Child Birth in the Blitz: 1940

 – a Balancing Act

During my journey to the hospital to see Winnie in January 1984, Dad retold the story of the birth of my brothers in Britain during the Blitz. I listened intently to this family story! Dad was remembering life with Winnie – all the significant milestones.

“The rapid fire shots from the Messerschmidt sniper overhead were deafening. Ahead of us the lorries, carrying military supplies for the army camps, were swerving and weaving under the attack from the Luftwaffe. Winnie was 9 months pregnant and scared for her life and that of our unborn child.

Winnie had sunk lower into her seat as I swiftly maneuvered the taxi cab into the ditch beside the road and drove under a concrete culvert for safety. Winnie was then under attack from within – her waters had broken and labor had begun. Being strafed by an enemy plane in Britain during the Blitz was catastrophic for anyone, let alone a heavily pregnant woman with three wild eyed young children in the back of the car.”

Cecil stopped speaking for a minute and blew his nose. I glanced from the steering wheel to his face to check on him. His breath was a little labored today – his voice a little shaky, but he continued with his story.

“All around us the deafening noise of the aeroplane engines invaded our ears, the sniper bullets hit the bridge above us and the smell of smoke invaded our nostrils.”

Winnie’s groans were soft and low! Her face contorted with each contraction. I watched the children as their faces crumpled in terror of what was happening outside and inside the car. Their crying adding to the cacophony of sound around us. Oh God, Something has to be done!

This, on top of enduring many weeks of horror as the Blitz began in London, was just too much and at that moment, I doubted the wisdom of my decision to escape. I had underestimated the dangers of travelling in the countryside north of London whilst the Germans continued to attack. We had packed the  cab with suitcases and provisions and we had been on the road for two hours when the sniper attacked.

Cecil, what a fool you were; by following the supply lorries we were in mortal danger.

“Cecil, get us out of here”, Winnie shouted above the din. “I will not give birth here in this hell hole”.

Winnie does not usually shout! My knuckles were white from gripping the steering wheel, and her shouts got me going.

As soon as it was safe, I  drove across country lanes to reach the village nearby. I drove right up to the cottages on the edge of the village, leapt out of the drivers seat and called out for help. A huddle of women were gathered together – fearfully watching the skies. I remember thinking at the time, they looked a bit foreign. Their heads were covered in patterned scarves and they wore dark dresses with white aprons tied around their waists. From the midst of this small group, one tall imposing older lady came forward – speaking in broken English – understanding immediately the sound of despair in my voice.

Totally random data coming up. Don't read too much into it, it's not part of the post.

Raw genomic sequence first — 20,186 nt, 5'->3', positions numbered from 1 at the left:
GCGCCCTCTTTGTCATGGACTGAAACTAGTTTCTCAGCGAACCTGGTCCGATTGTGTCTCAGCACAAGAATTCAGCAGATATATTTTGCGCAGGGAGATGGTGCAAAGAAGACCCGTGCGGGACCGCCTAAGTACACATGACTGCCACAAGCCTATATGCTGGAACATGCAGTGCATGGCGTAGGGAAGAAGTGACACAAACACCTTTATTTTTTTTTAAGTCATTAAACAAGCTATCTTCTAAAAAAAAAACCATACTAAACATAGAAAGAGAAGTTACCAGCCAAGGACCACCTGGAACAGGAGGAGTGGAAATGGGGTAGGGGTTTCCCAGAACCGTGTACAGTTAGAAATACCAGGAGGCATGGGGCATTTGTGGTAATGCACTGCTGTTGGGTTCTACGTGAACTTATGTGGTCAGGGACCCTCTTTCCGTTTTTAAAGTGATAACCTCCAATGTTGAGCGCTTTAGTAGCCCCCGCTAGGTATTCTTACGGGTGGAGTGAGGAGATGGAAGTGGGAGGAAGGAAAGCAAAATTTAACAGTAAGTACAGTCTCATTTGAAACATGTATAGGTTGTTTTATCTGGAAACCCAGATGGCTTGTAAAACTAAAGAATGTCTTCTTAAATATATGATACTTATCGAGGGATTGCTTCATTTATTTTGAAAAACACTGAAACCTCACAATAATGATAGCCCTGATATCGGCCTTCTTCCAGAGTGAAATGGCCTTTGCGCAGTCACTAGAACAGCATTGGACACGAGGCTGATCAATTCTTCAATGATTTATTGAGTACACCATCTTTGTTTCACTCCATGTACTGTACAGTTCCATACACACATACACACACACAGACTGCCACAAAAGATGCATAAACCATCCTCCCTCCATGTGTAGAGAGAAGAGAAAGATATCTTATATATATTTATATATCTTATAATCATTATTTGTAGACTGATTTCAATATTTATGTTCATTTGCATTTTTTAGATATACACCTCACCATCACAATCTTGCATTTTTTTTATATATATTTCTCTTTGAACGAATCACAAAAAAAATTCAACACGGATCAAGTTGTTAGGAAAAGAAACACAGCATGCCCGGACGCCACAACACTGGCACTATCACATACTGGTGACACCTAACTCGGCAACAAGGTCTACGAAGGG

“I am Madam Baryshnikov. How can we help?” she said. She looked into the taxi and noted Winnie in the grip of another strong contraction. She opened the rear doors of the taxi and calmly guided the children into her home. “Give them milk and biscuits”, she called out to her sisters in the house. “We have work to do today. Their mother is giving birth.”

I noticed that she had gathered a few medical provisions from the house and watched as I rushed back to the taxi and drove it out of sight.

“What happened next” I asked. Knowing the answer already, but keeping his mind occupied in reflection, I continued to press for the story.

“We were most fortunate to have been cared for by these village women. The twins owe their lives to their midwifery skills. You see, we did not know that there were two babies. Brian was the first born. What a squalling there was when he took his first breath. I could hear it from the kitchen of Madam Baryshnikov’s house. They had scooped us into the kitchen, me, Pamela, Patricia and John. Pat was just five years old. She was crying and very scared. John, he was wide eyed and quiet as a mouse. Most unusual for this young man. Pam, she was a bit older; had volunteered to help out with the birthing. I was nervously pacing the floor.

Pam came back into the kitchen to announce that Brian was born. Then some minutes later was back again to announce that Michael was born. Twins! I had not imagined that at all. I was in shock. Heaven knows how Winnie was doing.”

The village women had gathered several items for the twins, as we had packed only enough for one child. We were invited to stay in the village while Win recovered and the boys got stronger. We were farmed out to the houses in pairs. Pam and Pat went to the next door neighbor and John and I stayed on in the Baryshnikov house. The date of their birth is imprinted on my brain – 15th September 1940.”

By the end of his story, Cecil was exhausted. We had also reached the hospital, and it was time to visit Winnie. Her dementia denied her the recognition of her daughter and I was crushed.

My mother had a turbulent pregnancy in Britain during the second world war – my peaceful arrival in 1945, at the end of it, was welcomed.

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